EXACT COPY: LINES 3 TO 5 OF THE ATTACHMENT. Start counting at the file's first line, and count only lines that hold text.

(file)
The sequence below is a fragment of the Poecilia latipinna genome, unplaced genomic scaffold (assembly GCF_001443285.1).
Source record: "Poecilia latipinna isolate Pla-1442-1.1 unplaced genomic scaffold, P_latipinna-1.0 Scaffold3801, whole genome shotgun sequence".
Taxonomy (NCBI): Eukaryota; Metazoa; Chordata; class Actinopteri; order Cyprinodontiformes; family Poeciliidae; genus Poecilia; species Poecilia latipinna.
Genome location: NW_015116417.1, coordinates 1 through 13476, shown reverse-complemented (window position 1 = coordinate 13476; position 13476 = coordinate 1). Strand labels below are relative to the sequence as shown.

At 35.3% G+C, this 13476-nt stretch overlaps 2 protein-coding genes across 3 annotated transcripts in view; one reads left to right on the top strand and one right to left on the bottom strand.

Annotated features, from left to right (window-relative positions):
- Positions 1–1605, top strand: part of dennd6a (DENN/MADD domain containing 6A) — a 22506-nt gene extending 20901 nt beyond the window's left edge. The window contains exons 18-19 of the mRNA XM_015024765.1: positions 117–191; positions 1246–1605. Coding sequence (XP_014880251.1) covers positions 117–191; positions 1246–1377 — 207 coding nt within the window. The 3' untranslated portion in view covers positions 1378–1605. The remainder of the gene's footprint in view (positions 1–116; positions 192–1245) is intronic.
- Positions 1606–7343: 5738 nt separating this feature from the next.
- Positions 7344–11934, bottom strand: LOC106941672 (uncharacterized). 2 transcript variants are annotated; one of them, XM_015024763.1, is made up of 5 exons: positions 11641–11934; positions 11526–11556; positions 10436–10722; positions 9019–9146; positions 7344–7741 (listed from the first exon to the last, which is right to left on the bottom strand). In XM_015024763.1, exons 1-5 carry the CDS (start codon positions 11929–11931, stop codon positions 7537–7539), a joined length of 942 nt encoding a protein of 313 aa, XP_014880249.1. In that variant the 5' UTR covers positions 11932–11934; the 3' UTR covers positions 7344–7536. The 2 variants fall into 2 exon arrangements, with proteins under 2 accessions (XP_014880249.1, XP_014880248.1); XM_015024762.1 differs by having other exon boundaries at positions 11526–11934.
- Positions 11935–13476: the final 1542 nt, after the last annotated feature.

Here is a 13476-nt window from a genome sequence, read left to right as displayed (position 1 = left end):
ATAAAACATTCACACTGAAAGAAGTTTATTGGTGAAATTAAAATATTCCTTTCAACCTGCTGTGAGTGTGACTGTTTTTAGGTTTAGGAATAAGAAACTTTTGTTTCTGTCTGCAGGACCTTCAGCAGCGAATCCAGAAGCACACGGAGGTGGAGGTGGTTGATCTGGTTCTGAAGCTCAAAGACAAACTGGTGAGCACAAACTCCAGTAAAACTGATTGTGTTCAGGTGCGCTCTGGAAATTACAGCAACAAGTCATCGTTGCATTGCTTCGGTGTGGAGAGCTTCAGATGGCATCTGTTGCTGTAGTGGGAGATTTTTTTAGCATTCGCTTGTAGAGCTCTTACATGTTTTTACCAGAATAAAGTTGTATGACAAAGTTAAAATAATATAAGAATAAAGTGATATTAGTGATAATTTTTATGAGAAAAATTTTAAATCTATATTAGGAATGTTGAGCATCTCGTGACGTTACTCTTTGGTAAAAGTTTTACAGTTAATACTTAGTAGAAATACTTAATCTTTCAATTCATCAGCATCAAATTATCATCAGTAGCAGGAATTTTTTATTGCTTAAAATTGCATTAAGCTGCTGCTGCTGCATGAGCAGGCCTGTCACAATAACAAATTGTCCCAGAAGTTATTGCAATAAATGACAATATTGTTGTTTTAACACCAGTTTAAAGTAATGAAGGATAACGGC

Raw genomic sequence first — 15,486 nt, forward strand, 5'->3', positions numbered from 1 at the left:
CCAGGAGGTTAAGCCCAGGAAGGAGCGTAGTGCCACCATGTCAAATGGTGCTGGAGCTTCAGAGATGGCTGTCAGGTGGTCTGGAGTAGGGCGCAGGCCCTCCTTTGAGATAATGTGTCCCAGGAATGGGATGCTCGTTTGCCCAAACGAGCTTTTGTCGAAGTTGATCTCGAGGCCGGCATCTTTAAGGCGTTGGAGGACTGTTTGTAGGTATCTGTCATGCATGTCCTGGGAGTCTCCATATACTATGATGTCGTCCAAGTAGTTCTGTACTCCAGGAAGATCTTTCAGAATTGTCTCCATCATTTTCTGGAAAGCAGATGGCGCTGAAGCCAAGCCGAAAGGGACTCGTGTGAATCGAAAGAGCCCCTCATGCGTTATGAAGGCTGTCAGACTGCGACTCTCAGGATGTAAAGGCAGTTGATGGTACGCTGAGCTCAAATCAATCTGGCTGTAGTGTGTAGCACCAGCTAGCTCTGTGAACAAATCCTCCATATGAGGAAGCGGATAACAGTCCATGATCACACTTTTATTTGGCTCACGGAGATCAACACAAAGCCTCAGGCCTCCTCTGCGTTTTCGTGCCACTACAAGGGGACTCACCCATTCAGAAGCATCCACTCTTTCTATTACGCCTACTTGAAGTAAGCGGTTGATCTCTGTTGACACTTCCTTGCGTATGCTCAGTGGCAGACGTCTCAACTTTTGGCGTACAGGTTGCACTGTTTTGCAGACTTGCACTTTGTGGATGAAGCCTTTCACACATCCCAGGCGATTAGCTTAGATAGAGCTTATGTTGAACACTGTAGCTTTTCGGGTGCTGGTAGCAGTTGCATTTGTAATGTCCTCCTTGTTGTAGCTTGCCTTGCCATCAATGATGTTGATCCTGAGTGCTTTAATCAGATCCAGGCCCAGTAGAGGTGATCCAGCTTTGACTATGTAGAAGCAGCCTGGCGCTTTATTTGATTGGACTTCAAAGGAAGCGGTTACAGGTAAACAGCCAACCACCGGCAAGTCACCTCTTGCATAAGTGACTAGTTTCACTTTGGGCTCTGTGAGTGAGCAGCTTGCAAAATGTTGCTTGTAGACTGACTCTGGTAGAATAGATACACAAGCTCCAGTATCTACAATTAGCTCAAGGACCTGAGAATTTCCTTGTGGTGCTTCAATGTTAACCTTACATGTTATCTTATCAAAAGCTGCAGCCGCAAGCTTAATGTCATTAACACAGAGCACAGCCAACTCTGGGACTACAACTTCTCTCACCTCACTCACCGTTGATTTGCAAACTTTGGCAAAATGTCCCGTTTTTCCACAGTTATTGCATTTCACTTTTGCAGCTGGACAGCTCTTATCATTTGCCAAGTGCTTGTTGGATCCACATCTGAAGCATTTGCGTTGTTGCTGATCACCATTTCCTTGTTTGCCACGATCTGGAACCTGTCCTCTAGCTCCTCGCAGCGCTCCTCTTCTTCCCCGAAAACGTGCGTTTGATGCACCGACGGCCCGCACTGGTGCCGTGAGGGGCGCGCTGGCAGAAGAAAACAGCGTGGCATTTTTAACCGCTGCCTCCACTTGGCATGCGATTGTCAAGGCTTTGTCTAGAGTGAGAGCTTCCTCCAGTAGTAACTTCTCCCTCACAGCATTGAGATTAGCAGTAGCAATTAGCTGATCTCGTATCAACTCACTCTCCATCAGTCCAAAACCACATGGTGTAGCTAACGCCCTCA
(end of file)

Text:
Taxonomy (NCBI): Eukaryota; Metazoa; Chordata; class Actinopteri; order Cyprinodontiformes; family Poeciliidae; genus Poecilia; species Poecilia latipinna.
Genome location: NW_015116417.1, coordinates 1 through 13476, shown reverse-complemented (window position 1 = coordinate 13476; position 13476 = coordinate 1). Strand labels below are relative to the sequence as shown.

At 35.3% G+C, this 13476-nt stretch overlaps 2 protein-coding genes across 3 annotated transcripts in view; one reads left to right on the top strand and one right to left on the bottom strand.